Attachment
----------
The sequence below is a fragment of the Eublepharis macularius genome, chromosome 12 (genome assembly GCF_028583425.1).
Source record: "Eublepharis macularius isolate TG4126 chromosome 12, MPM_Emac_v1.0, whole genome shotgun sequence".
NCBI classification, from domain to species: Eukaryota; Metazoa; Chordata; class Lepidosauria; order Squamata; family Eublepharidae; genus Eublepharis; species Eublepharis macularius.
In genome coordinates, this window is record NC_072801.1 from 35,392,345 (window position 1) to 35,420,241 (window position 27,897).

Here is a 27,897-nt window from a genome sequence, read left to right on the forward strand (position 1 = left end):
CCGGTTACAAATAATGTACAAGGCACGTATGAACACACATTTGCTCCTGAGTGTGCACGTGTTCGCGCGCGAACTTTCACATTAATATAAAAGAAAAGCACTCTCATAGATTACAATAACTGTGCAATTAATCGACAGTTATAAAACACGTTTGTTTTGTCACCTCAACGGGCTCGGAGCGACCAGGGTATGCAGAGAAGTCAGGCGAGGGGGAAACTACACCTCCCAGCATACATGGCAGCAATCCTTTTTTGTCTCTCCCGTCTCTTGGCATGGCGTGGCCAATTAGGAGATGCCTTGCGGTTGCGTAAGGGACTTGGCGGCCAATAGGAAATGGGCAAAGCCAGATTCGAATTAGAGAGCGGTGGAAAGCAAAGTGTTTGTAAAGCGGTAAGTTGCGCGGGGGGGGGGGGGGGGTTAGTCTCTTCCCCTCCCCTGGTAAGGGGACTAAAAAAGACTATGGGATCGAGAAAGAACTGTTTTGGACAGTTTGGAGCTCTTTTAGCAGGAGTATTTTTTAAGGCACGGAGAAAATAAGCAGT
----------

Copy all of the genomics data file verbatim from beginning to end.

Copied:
The sequence below is a fragment of the Eublepharis macularius genome, chromosome 12 (genome assembly GCF_028583425.1).
Source record: "Eublepharis macularius isolate TG4126 chromosome 12, MPM_Emac_v1.0, whole genome shotgun sequence".
NCBI classification, from domain to species: Eukaryota; Metazoa; Chordata; class Lepidosauria; order Squamata; family Eublepharidae; genus Eublepharis; species Eublepharis macularius.
In genome coordinates, this window is record NC_072801.1 from 35,392,345 (window position 1) to 35,420,241 (window position 27,897).

Here is a 27,897-nt window from a genome sequence, read left to right on the forward strand (position 1 = left end):
CCGGTTACAAATAATGTACAAGGCACGTATGAACACACATTTGCTCCTGAGTGTGCACGTGTTCGCGCGCGAACTTTCACATTAATATAAAAGAAAAGCACTCTCATAGATTACAATAACTGTGCAATTAATCGACAGTTATAAAACACGTTTGTTTTGTCACCTCAACGGGCTCGGAGCGACCAGGGTATGCAGAGAAGTCAGGCGAGGGGGAAACTACACCTCCCAGCATACATGGCAGCAATCCTTTTTTGTCTCTCCCGTCTCTTGGCATGGCGTGGCCAATTAGGAGATGCCTTGCGGTTGCGTAAGGGACTTGGCGGCCAATAGGAAATGGGCAAAGCCAGATTCGAATTAGAGAGCGGTGGAAAGCAAAGTGTTTGTAAAGCGGTAAGTTGCGCGGGGGGGGGGGGGGGGTTAGTCTCTTCCCCTCCCCTGGTAAGGGGACTAAAAAAGACTATGGGATCGAGAAAGAACTGTTTTGGACAGTTTGGAGCTCTTTTAGCAGGAGTATTTTTTAAGGCACGGAGAAAATAAGCAGT